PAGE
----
Mayor Purzycki’s Fiscal Year 2020 Operating Budget is Approved by City Council
No property tax increase for the new fiscal year beginning July 1 and no reduction in city programs or services; the water/sewer/stormwater rate for city customers will increase by 3.8%; there is no increase for county customers
Wilmington Mayor Mike Purzycki’s five-year financial stabilization plan that is controlling projected budget deficits, replenishing the City’s cash reserves and aligning expenditures with departmental strategic goals, remains intact tonight. Wilmington City Council has approved the Mayor’s Fiscal Year 2020 budget which requires no increase in property taxes and keeps city programs and services operating at current levels. The budget was approved by a vote of 8 to 1 with four members absent. Council’s vote tonight was a reconsideration of last Thursday’s budget tally when the proposal was defeated by one vote.
The Mayor said the budget will enable the City to fund programs that will continue to make Wilmington a safer, cleaner and more welcoming City for residents, businesses and visitors alike. Mayor Purzycki said Administration goals are to continue to reduce crime through improved police and community engagement, to solidify the City’s financial base even further, repair and protect City infrastructure—including its water, sewer and parks systems—and to increase the public’s trust in government through more efficient government operations.
The City’s new FY 2020 operating budget totals $167.4 million, an increase of 3.1%, or $5.1 million, over the current FY 2019 operating budget. Council also approved the new Water and Sewer budget, which funds the City’s water utility. The water utility’s multiple year plan supports clean water production and sewer services, and provides for revenue for planned infrastructure maintenance and improvements as well as emergencies. The water/sewer budget includes a 3.8% overall rate increase for City customers ($2.21 increase per month for customers using an average of 4,000 gallons of water) and freezes the current rate for customers who reside in New Castle County. The Mayor said the decision to include no increase for County customers is due to a long-standing disparity in service delivery charges for city and county customers. Mayor Purzycki said he is committed to developing a plan that reflects a more accurate cost of service rate system for City and County customers.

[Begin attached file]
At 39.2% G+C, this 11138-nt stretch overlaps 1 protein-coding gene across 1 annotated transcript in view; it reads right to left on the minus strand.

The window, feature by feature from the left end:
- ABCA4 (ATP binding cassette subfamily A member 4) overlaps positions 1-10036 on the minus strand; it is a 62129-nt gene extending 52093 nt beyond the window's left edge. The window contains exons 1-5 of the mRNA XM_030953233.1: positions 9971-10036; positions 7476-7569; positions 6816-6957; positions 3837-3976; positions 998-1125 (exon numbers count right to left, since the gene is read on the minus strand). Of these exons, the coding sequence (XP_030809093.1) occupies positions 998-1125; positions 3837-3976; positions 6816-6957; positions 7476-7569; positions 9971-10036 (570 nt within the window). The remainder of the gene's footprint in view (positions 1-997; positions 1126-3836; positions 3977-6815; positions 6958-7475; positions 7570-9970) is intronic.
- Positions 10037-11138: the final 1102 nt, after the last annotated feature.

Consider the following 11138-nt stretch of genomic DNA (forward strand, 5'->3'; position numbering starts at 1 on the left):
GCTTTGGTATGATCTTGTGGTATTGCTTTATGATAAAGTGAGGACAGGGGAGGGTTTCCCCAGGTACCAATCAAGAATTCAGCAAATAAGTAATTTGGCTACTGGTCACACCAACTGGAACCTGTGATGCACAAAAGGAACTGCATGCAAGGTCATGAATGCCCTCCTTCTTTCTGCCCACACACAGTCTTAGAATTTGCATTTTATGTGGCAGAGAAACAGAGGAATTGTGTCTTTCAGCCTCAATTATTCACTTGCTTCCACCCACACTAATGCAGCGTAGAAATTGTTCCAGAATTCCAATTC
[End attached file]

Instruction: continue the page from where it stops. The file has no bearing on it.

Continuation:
The Mayor tonight thanked those Council Members who supported the budget, especially Council President Hanifa Shabazz and Council Finance Committee Chair Charles “Bud” Freel, for providing informative Council budget hearings. The Mayor said he is looking forward to his Administration accomplishing more with Council’s assistance in the new fiscal year to improve government operations and the lives of City residents.
The Mayor said his Administration’s two-year accomplishments for the administration include:
- A drop in gun-related and overall crime as well as improved community and police engagement;
- Improvements to City fire stations and to Wilmington’s only community center—the William “Hicks” Anderson Center;
- The Baynard Stadium and Eden Park improvement projects, which are currently underway;
- The HBCU College Fair, which has made college possible for more than 1,000 local high school students;
- Important environmental advances, such as the South Wilmington Wetland Project, which will launch shortly, and the EPA study of the former Diamond Salvage site in Northeast Wilmington;
- A continuing push for revisions to the City Housing Code to stabilize neighborhoods and improve the living conditions of renters;
- The completion of a new Comprehensive Plan for Wilmington that will guide the City’s growth and development for the next 10 years;